The shortage of at-home COVID tests and long lines at state testing sites are contributing to another problem: crowded hospital emergency rooms.
Hospitals say many patients with only minor illnesses — or no symptoms at all — are coming in for COVID tests because they can't get tested elsewhere.
Dr. Sadiqa Kendi at Boston Medical Center said it’s a serious problem for hospitals that need to focus on urgent medical issues. It also creates additional risk for patients who could become infected with COVID or other viruses while waiting to see a doctor in the emergency department (ED).
"We have so many sick patients in EDs currently, the ED is not the place where you want to be if you are asymptomatic and healthy," said Kendi, the division chief of pediatric emergency medicine at BMC. "Finding other sites is really important."
Kendi said the state needs more walk-in testing open on evenings and weekends, and more sites that will test young children.
Elaine Almquist, 37, of Somerville, said her family struggled to get tested this week after one relative tested positive on a rapid test.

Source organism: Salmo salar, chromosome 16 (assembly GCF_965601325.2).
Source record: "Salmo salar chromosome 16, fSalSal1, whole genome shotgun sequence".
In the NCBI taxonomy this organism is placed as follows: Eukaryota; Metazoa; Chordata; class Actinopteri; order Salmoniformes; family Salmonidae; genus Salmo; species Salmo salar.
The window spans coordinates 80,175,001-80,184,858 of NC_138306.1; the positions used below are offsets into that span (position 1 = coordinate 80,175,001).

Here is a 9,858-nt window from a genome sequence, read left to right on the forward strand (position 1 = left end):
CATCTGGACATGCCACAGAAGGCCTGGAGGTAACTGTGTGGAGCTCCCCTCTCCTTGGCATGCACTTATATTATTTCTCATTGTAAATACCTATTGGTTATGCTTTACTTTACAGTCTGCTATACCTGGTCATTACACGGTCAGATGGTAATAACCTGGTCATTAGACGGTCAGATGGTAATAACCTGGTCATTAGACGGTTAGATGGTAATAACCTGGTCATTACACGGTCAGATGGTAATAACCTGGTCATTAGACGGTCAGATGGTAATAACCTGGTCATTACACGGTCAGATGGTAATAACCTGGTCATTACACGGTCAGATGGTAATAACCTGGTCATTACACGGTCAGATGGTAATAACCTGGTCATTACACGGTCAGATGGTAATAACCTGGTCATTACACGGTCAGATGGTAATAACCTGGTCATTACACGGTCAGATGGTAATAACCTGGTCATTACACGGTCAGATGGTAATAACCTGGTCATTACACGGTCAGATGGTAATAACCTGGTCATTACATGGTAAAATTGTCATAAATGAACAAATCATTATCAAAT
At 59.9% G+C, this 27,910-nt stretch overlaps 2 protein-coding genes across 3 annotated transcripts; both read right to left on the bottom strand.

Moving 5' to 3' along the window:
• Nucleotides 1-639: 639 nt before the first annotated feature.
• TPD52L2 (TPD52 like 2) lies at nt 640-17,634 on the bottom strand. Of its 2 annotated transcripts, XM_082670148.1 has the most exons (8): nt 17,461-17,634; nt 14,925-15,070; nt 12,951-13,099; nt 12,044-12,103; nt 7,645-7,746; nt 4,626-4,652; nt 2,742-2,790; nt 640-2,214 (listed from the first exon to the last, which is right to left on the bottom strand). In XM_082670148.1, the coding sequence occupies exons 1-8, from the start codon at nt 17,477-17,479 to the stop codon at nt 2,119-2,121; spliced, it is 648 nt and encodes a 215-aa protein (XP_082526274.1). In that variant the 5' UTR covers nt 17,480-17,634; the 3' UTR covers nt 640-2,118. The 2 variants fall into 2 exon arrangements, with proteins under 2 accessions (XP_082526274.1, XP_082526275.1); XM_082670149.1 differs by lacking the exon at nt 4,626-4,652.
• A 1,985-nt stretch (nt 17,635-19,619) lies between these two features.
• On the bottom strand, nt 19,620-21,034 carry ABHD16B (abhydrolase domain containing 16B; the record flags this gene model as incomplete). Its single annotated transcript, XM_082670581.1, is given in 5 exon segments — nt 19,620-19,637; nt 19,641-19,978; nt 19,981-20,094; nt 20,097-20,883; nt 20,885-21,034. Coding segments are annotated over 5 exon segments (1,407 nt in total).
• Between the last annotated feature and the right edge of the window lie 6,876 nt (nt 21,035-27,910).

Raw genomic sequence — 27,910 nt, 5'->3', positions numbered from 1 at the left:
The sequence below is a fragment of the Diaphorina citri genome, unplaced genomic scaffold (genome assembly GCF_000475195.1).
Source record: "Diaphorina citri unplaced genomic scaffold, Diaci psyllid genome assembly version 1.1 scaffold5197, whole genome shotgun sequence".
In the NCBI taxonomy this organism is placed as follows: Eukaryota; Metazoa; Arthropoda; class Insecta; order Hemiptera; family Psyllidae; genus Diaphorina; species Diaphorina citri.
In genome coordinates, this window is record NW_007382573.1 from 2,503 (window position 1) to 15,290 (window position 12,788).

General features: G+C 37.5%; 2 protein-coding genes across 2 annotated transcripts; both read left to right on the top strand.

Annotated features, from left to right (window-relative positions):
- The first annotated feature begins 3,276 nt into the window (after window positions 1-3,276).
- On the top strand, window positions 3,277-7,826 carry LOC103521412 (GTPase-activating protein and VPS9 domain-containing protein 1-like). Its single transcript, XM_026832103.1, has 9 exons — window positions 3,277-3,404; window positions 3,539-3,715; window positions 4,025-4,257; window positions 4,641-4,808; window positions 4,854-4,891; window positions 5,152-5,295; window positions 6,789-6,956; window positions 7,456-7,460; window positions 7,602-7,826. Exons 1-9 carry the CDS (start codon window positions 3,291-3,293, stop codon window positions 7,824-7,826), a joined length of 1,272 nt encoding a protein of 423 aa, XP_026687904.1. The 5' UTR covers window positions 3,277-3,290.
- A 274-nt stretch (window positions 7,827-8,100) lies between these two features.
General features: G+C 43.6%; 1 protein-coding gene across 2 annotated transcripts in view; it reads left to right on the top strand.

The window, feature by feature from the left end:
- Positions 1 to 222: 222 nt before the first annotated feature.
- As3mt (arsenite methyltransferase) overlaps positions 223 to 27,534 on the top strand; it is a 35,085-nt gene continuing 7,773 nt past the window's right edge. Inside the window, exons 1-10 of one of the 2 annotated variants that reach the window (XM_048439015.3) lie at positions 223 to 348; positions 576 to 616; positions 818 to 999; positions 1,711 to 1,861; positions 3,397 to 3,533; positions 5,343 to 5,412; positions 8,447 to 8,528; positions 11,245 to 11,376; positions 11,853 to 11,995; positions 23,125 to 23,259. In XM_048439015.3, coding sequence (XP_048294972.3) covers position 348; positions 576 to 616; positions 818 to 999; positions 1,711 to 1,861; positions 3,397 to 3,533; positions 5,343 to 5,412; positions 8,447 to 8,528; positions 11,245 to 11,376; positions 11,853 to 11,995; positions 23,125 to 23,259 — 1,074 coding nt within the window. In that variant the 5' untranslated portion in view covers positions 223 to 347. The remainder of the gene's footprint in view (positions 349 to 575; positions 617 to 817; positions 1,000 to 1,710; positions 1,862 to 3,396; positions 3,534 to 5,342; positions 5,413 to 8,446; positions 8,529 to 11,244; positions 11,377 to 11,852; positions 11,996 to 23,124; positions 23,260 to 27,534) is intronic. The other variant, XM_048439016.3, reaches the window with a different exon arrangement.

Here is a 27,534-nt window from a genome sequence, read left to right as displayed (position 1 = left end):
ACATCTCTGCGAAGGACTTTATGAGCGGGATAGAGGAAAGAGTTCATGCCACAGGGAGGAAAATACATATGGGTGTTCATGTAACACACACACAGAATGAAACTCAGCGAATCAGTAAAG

She said they checked four different options, but didn't find any appointments available. And they found a line too long at a testing site in Everett run by Cataldo Ambulance Service.
The company's chief executive, Dennis Cataldo, said he's expanding the site's hours, setting up other testing clinics and adding more workers. But he said he's having a hard time finding enough people to operate all the sites.
"The test itself itself is a fairly quick procedure," he said. Finding testers, security and check-in staff? Not so much.
Almquist, who has a low fever, thought about visiting a hospital emergency room, but decided to quarantine instead.
"The ER is one of the testing options we have, but we think that will be more dangerous than just quarantining," Almquist told WBUR.
She ordered a test online, but isn't sure how long it will take to arrive. And in the meantime, she is hoping to get a rapid test kit from a friend.
Editor's note: A previous version of this story had incorrect information about state-run testing clinics. We regret the error.
This article was originally published on December 29, 2021.